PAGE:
Maurice Sendak and the Art of Children's Book Illustration (Hardcover)
Maurice Sendak is the widely acclaimed American children's book author and illustrator. This critical study focusses on his famous trilogy, Where the Wild Things Are, In the Night Kitchen and Outside Over There, as well as the early works and Sendak's superb depictions of Grimms' fairy tales in The Juniper Tree.
L.M. Poole begins with a chapter on children's book illustration, in particular the treatment of fairy tales. Sendak's work is situated within the history of children's book illustration, and he is compared with many contemporary authors.
This new edition includes a new introduction, a new bibliography and many more illustrations.
The text has been completely revised and updated.
Illustrated. With bibliography and notes. 268 pages. ISBN 9781861713460.
MAURICE SENDAK (1928-2012), has become America's premier children's book author and illustrator. He's as important - and as adored - as Theodore Geisel (Dr Seuss). Best known for his trilogy of classic picture books - Where the Wild Things Are (1963), In the Night Kitchen (1970) and Outside Over There (1981) - Sendak has also written many other books (though mainly in children's book form). His interpretation of the Grimm Brothers, The Juniper Tree, although it is less well-known, could be said to be his most accomplished work.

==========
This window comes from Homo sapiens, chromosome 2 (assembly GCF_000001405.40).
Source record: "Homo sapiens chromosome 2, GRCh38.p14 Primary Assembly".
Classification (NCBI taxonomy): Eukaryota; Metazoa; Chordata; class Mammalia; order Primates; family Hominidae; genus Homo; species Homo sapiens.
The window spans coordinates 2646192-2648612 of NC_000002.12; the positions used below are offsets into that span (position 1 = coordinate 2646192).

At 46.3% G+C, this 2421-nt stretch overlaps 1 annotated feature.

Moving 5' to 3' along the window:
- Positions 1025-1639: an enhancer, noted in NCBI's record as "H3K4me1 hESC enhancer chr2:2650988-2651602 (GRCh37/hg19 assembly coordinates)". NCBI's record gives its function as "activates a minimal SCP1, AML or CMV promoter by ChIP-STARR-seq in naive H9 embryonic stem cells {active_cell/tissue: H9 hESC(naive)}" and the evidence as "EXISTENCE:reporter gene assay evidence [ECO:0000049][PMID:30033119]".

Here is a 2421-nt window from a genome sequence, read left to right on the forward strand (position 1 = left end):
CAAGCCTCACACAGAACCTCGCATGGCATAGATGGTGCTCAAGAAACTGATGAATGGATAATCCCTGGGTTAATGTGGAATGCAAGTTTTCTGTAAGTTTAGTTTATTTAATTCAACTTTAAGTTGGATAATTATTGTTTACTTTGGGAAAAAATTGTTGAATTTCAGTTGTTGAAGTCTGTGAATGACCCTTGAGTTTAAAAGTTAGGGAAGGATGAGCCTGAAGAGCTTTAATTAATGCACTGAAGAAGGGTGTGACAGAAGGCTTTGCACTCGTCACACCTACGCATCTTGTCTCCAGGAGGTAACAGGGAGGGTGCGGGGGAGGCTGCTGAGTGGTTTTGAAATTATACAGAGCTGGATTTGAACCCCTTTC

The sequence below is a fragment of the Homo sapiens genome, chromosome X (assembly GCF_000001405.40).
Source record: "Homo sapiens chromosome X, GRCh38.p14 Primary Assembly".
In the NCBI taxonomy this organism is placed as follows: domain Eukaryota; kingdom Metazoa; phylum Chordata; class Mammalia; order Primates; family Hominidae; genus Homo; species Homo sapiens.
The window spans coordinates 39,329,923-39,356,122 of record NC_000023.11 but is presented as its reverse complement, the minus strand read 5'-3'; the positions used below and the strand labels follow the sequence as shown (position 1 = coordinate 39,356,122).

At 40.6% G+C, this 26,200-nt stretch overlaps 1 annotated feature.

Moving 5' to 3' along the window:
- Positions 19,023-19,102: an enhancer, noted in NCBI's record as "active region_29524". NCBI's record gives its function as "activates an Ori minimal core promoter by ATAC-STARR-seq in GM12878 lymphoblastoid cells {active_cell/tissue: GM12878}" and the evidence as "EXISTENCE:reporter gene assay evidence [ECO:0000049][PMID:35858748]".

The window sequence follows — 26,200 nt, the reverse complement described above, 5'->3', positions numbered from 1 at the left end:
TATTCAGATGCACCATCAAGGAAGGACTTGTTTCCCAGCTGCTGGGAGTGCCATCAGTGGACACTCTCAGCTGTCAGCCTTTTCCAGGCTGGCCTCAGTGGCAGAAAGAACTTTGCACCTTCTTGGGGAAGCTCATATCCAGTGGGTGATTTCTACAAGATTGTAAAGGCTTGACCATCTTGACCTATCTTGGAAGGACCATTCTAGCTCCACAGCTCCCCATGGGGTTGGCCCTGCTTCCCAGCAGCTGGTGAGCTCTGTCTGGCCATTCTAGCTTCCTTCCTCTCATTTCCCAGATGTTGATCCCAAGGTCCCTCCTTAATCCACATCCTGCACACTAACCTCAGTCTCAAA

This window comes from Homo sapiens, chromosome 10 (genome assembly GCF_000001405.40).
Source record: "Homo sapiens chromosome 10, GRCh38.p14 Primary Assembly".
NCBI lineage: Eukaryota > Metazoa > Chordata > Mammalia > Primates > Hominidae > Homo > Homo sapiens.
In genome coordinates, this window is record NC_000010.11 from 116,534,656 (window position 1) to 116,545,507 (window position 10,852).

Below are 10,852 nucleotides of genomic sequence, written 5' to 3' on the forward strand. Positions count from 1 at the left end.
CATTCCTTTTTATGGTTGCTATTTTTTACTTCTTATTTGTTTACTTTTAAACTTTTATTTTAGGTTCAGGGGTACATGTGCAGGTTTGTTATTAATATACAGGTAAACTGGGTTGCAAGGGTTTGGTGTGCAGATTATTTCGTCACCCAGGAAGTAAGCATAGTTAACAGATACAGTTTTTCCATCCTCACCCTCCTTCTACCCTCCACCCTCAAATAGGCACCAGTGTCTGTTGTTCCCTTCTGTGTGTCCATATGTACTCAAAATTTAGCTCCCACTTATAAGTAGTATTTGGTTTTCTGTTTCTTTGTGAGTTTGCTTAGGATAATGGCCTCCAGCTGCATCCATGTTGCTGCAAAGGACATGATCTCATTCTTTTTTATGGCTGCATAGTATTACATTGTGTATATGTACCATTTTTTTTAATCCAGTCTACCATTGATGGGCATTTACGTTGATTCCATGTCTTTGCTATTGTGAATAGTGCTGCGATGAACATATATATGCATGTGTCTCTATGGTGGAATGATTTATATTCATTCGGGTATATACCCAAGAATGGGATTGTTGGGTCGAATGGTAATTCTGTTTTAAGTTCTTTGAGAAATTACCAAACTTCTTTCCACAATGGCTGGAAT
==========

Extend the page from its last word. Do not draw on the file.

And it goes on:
This book aims to consider some of Maurice Sendak's most significant works, concentrating on the children's books and the picture books. Other chapters explore Sendak's relationship with the movies and art of Walt Disney (which Sendak admires); his interpretation of classic fairy tales; a brief consideration of the fairy tale form; Sendak's links with the tradition of children's book illustration; and finally a comparison of Sendak's art with that of other book illustrators.
The Oxford Companion to Children's Literature offers a typical assessment of Maurice Sendak as one of the highpoints of modern children's book illustration:
Quite apart from his outstanding draughtmanship and mastery of styles, Sendak's exploration of the realms of the unconscious in Where the Wild Things Are and its successors lifts his work beyond the confines of the children's picture book and places it among major art of the 20th century.
Joyce Whalley and Tessa Chester write of Sendak:
Sendak's superiority amounts to far more than mere technical ability and an instinct for interpreting a text, whether his own or that of someone else. His sympathy and concern with every book he illustrates mounts to an almost religious obsession when it comes to his own picture books... His vision is unique, his draughtsmanship par excellence, and his work as a whole lifts him well into the ranks of the great illustrators of all time.